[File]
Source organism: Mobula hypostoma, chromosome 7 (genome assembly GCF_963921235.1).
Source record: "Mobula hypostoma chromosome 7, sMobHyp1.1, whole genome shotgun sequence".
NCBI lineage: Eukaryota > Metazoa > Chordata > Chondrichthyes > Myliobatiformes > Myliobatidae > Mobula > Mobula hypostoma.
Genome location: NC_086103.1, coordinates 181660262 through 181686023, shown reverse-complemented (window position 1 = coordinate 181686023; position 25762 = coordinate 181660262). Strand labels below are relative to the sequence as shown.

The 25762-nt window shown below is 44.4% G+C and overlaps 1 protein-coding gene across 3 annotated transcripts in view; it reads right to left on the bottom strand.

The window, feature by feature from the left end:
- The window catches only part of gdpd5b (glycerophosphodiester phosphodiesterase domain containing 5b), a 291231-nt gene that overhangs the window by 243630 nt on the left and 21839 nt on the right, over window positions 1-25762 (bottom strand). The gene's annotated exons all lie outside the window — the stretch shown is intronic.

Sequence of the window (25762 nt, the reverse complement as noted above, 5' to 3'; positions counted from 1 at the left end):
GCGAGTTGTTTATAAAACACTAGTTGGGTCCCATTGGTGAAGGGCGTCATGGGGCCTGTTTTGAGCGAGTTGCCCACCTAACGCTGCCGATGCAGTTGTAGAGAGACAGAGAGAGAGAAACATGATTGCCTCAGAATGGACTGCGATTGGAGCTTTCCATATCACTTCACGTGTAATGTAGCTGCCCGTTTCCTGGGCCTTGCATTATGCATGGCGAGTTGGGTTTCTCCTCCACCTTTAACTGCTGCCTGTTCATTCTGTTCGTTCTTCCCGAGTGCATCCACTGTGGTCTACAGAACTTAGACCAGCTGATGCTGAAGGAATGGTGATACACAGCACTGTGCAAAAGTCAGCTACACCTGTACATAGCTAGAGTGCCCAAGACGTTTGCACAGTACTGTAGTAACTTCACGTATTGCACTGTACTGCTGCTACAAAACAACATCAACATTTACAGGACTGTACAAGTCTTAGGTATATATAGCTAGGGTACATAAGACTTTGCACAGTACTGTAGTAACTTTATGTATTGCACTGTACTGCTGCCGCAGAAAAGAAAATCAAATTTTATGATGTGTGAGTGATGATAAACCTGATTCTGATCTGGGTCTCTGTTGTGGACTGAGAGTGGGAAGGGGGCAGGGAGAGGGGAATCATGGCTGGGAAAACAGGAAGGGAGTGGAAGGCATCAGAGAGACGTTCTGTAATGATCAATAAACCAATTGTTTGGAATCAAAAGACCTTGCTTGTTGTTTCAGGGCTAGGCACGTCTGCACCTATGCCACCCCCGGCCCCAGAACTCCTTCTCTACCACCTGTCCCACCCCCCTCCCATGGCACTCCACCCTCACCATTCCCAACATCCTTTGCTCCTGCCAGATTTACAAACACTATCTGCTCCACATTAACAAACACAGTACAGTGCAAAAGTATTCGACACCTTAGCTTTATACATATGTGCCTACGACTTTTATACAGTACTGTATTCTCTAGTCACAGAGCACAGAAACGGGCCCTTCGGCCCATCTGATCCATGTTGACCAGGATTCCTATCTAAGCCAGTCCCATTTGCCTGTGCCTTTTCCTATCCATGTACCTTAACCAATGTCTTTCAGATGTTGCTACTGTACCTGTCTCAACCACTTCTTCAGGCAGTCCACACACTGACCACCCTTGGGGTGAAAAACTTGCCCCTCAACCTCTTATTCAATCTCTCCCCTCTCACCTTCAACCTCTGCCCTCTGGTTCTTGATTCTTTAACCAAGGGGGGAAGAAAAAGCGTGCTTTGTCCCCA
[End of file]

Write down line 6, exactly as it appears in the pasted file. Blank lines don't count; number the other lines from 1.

The window, feature by feature from the left end: